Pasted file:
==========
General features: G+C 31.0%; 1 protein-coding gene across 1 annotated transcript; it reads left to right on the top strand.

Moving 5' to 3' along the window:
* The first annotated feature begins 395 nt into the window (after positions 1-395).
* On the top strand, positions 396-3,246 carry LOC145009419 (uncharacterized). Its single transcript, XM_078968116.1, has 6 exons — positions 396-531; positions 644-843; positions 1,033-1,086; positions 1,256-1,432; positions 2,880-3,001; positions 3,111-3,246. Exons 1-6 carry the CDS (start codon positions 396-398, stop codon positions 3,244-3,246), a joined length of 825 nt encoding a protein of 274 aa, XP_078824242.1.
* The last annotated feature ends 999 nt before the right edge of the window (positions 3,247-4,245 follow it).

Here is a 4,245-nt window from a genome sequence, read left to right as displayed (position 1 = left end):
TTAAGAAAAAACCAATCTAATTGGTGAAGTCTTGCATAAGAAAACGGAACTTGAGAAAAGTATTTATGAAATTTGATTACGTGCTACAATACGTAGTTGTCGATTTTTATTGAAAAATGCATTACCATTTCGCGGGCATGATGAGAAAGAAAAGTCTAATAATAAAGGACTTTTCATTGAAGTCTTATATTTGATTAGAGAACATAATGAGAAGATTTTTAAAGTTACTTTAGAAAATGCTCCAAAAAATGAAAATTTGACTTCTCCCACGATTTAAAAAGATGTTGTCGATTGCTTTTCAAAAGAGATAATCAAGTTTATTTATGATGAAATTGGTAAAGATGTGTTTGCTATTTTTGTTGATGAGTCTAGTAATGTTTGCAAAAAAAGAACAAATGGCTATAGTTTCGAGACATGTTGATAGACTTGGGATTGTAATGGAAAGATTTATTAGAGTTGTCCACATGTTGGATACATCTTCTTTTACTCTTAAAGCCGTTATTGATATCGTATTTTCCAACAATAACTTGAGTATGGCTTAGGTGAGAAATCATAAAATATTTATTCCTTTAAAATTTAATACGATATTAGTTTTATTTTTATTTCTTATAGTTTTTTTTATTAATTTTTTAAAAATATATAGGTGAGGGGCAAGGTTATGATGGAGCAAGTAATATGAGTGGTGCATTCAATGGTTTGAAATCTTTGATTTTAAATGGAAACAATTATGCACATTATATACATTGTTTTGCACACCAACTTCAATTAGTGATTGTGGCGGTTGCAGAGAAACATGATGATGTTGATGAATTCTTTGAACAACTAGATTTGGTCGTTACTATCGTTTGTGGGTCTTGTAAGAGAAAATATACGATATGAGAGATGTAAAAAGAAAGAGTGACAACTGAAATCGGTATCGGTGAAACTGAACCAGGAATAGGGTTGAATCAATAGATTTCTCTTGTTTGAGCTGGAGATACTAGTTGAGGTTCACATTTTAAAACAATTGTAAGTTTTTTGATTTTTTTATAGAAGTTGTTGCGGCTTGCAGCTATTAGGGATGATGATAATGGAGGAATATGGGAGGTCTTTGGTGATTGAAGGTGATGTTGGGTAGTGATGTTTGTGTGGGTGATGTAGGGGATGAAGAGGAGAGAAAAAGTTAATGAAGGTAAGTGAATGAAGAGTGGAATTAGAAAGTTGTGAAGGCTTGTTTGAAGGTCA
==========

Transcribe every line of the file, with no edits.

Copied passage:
General features: G+C 31.0%; 1 protein-coding gene across 1 annotated transcript; it reads left to right on the top strand.

Moving 5' to 3' along the window:
* The first annotated feature begins 395 nt into the window (after positions 1-395).
* On the top strand, positions 396-3,246 carry LOC145009419 (uncharacterized). Its single transcript, XM_078968116.1, has 6 exons — positions 396-531; positions 644-843; positions 1,033-1,086; positions 1,256-1,432; positions 2,880-3,001; positions 3,111-3,246. Exons 1-6 carry the CDS (start codon positions 396-398, stop codon positions 3,244-3,246), a joined length of 825 nt encoding a protein of 274 aa, XP_078824242.1.
* The last annotated feature ends 999 nt before the right edge of the window (positions 3,247-4,245 follow it).

Here is a 4,245-nt window from a genome sequence, read left to right as displayed (position 1 = left end):
TTAAGAAAAAACCAATCTAATTGGTGAAGTCTTGCATAAGAAAACGGAACTTGAGAAAAGTATTTATGAAATTTGATTACGTGCTACAATACGTAGTTGTCGATTTTTATTGAAAAATGCATTACCATTTCGCGGGCATGATGAGAAAGAAAAGTCTAATAATAAAGGACTTTTCATTGAAGTCTTATATTTGATTAGAGAACATAATGAGAAGATTTTTAAAGTTACTTTAGAAAATGCTCCAAAAAATGAAAATTTGACTTCTCCCACGATTTAAAAAGATGTTGTCGATTGCTTTTCAAAAGAGATAATCAAGTTTATTTATGATGAAATTGGTAAAGATGTGTTTGCTATTTTTGTTGATGAGTCTAGTAATGTTTGCAAAAAAAGAACAAATGGCTATAGTTTCGAGACATGTTGATAGACTTGGGATTGTAATGGAAAGATTTATTAGAGTTGTCCACATGTTGGATACATCTTCTTTTACTCTTAAAGCCGTTATTGATATCGTATTTTCCAACAATAACTTGAGTATGGCTTAGGTGAGAAATCATAAAATATTTATTCCTTTAAAATTTAATACGATATTAGTTTTATTTTTATTTCTTATAGTTTTTTTTATTAATTTTTTAAAAATATATAGGTGAGGGGCAAGGTTATGATGGAGCAAGTAATATGAGTGGTGCATTCAATGGTTTGAAATCTTTGATTTTAAATGGAAACAATTATGCACATTATATACATTGTTTTGCACACCAACTTCAATTAGTGATTGTGGCGGTTGCAGAGAAACATGATGATGTTGATGAATTCTTTGAACAACTAGATTTGGTCGTTACTATCGTTTGTGGGTCTTGTAAGAGAAAATATACGATATGAGAGATGTAAAAAGAAAGAGTGACAACTGAAATCGGTATCGGTGAAACTGAACCAGGAATAGGGTTGAATCAATAGATTTCTCTTGTTTGAGCTGGAGATACTAGTTGAGGTTCACATTTTAAAACAATTGTAAGTTTTTTGATTTTTTTATAGAAGTTGTTGCGGCTTGCAGCTATTAGGGATGATGATAATGGAGGAATATGGGAGGTCTTTGGTGATTGAAGGTGATGTTGGGTAGTGATGTTTGTGTGGGTGATGTAGGGGATGAAGAGGAGAGAAAAAGTTAATGAAGGTAAGTGAATGAAGAGTGGAATTAGAAAGTTGTGAAGGCTTGTTTGAAGGTCA